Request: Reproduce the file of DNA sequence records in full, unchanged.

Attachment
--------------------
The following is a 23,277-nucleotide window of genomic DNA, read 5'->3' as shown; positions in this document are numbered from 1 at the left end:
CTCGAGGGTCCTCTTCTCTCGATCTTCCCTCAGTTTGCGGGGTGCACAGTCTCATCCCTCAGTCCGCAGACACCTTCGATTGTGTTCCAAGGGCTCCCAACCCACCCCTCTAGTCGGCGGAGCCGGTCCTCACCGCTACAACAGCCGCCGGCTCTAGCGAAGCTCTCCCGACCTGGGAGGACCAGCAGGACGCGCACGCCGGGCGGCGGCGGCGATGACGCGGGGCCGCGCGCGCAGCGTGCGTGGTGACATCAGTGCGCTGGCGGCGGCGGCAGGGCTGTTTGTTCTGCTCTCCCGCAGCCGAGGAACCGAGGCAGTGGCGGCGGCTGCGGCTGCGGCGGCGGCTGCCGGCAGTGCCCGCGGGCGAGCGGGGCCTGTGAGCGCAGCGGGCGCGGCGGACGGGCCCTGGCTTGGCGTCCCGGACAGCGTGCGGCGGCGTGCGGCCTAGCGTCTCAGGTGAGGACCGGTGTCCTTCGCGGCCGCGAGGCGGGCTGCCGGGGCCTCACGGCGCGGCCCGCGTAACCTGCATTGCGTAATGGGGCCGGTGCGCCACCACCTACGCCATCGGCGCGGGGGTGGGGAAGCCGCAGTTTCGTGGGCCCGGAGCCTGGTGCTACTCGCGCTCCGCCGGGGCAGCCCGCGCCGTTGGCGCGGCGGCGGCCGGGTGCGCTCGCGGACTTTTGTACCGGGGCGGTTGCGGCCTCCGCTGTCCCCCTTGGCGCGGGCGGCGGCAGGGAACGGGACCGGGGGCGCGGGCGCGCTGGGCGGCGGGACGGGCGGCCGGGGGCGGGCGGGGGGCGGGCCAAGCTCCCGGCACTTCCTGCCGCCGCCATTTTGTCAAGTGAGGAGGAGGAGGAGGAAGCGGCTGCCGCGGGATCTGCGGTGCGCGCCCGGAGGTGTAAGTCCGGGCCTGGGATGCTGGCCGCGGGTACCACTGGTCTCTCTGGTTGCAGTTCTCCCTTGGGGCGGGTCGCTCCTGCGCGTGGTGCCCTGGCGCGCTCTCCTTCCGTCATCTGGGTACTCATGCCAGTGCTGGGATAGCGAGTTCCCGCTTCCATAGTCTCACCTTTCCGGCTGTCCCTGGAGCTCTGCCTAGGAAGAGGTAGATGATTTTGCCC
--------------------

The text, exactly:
The following is a 23,277-nucleotide window of genomic DNA, read 5'->3' as shown; positions in this document are numbered from 1 at the left end:
CTCGAGGGTCCTCTTCTCTCGATCTTCCCTCAGTTTGCGGGGTGCACAGTCTCATCCCTCAGTCCGCAGACACCTTCGATTGTGTTCCAAGGGCTCCCAACCCACCCCTCTAGTCGGCGGAGCCGGTCCTCACCGCTACAACAGCCGCCGGCTCTAGCGAAGCTCTCCCGACCTGGGAGGACCAGCAGGACGCGCACGCCGGGCGGCGGCGGCGATGACGCGGGGCCGCGCGCGCAGCGTGCGTGGTGACATCAGTGCGCTGGCGGCGGCGGCAGGGCTGTTTGTTCTGCTCTCCCGCAGCCGAGGAACCGAGGCAGTGGCGGCGGCTGCGGCTGCGGCGGCGGCTGCCGGCAGTGCCCGCGGGCGAGCGGGGCCTGTGAGCGCAGCGGGCGCGGCGGACGGGCCCTGGCTTGGCGTCCCGGACAGCGTGCGGCGGCGTGCGGCCTAGCGTCTCAGGTGAGGACCGGTGTCCTTCGCGGCCGCGAGGCGGGCTGCCGGGGCCTCACGGCGCGGCCCGCGTAACCTGCATTGCGTAATGGGGCCGGTGCGCCACCACCTACGCCATCGGCGCGGGGGTGGGGAAGCCGCAGTTTCGTGGGCCCGGAGCCTGGTGCTACTCGCGCTCCGCCGGGGCAGCCCGCGCCGTTGGCGCGGCGGCGGCCGGGTGCGCTCGCGGACTTTTGTACCGGGGCGGTTGCGGCCTCCGCTGTCCCCCTTGGCGCGGGCGGCGGCAGGGAACGGGACCGGGGGCGCGGGCGCGCTGGGCGGCGGGACGGGCGGCCGGGGGCGGGCGGGGGGCGGGCCAAGCTCCCGGCACTTCCTGCCGCCGCCATTTTGTCAAGTGAGGAGGAGGAGGAGGAAGCGGCTGCCGCGGGATCTGCGGTGCGCGCCCGGAGGTGTAAGTCCGGGCCTGGGATGCTGGCCGCGGGTACCACTGGTCTCTCTGGTTGCAGTTCTCCCTTGGGGCGGGTCGCTCCTGCGCGTGGTGCCCTGGCGCGCTCTCCTTCCGTCATCTGGGTACTCATGCCAGTGCTGGGATAGCGAGTTCCCGCTTCCATAGTCTCACCTTTCCGGCTGTCCCTGGAGCTCTGCCTAGGAAGAGGTAGATGATTTTGCCC